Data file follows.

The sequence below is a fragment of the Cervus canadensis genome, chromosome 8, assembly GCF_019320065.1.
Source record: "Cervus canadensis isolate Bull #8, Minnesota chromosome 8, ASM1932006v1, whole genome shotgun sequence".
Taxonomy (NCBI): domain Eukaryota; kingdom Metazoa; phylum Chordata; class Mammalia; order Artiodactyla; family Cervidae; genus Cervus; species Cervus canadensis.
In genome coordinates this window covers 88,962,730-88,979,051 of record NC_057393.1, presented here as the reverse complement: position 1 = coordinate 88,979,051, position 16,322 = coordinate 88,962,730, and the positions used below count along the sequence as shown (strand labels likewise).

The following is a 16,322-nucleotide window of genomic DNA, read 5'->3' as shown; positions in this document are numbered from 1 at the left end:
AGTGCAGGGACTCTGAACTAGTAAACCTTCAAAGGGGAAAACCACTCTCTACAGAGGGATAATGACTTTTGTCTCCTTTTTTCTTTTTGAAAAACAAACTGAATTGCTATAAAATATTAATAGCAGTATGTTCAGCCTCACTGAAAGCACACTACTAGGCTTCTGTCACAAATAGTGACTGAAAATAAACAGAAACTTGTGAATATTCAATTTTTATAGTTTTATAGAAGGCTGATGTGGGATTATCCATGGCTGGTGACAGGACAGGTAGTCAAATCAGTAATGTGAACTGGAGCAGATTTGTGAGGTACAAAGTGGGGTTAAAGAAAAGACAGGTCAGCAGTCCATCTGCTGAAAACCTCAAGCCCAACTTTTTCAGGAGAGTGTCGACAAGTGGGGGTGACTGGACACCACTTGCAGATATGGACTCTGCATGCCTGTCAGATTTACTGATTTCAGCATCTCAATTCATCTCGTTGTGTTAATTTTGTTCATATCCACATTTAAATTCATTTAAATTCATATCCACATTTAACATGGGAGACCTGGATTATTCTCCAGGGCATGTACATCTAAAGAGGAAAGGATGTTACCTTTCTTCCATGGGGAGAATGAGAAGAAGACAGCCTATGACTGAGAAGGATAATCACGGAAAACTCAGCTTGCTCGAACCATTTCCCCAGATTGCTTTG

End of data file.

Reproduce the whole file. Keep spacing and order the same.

The sequence below is a fragment of the Cervus canadensis genome, chromosome 8, assembly GCF_019320065.1.
Source record: "Cervus canadensis isolate Bull #8, Minnesota chromosome 8, ASM1932006v1, whole genome shotgun sequence".
Taxonomy (NCBI): domain Eukaryota; kingdom Metazoa; phylum Chordata; class Mammalia; order Artiodactyla; family Cervidae; genus Cervus; species Cervus canadensis.
In genome coordinates this window covers 88,962,730-88,979,051 of record NC_057393.1, presented here as the reverse complement: position 1 = coordinate 88,979,051, position 16,322 = coordinate 88,962,730, and the positions used below count along the sequence as shown (strand labels likewise).

The following is a 16,322-nucleotide window of genomic DNA, read 5'->3' as shown; positions in this document are numbered from 1 at the left end:
AGTGCAGGGACTCTGAACTAGTAAACCTTCAAAGGGGAAAACCACTCTCTACAGAGGGATAATGACTTTTGTCTCCTTTTTTCTTTTTGAAAAACAAACTGAATTGCTATAAAATATTAATAGCAGTATGTTCAGCCTCACTGAAAGCACACTACTAGGCTTCTGTCACAAATAGTGACTGAAAATAAACAGAAACTTGTGAATATTCAATTTTTATAGTTTTATAGAAGGCTGATGTGGGATTATCCATGGCTGGTGACAGGACAGGTAGTCAAATCAGTAATGTGAACTGGAGCAGATTTGTGAGGTACAAAGTGGGGTTAAAGAAAAGACAGGTCAGCAGTCCATCTGCTGAAAACCTCAAGCCCAACTTTTTCAGGAGAGTGTCGACAAGTGGGGGTGACTGGACACCACTTGCAGATATGGACTCTGCATGCCTGTCAGATTTACTGATTTCAGCATCTCAATTCATCTCGTTGTGTTAATTTTGTTCATATCCACATTTAAATTCATTTAAATTCATATCCACATTTAACATGGGAGACCTGGATTATTCTCCAGGGCATGTACATCTAAAGAGGAAAGGATGTTACCTTTCTTCCATGGGGAGAATGAGAAGAAGACAGCCTATGACTGAGAAGGATAATCACGGAAAACTCAGCTTGCTCGAACCATTTCCCCAGATTGCTTTG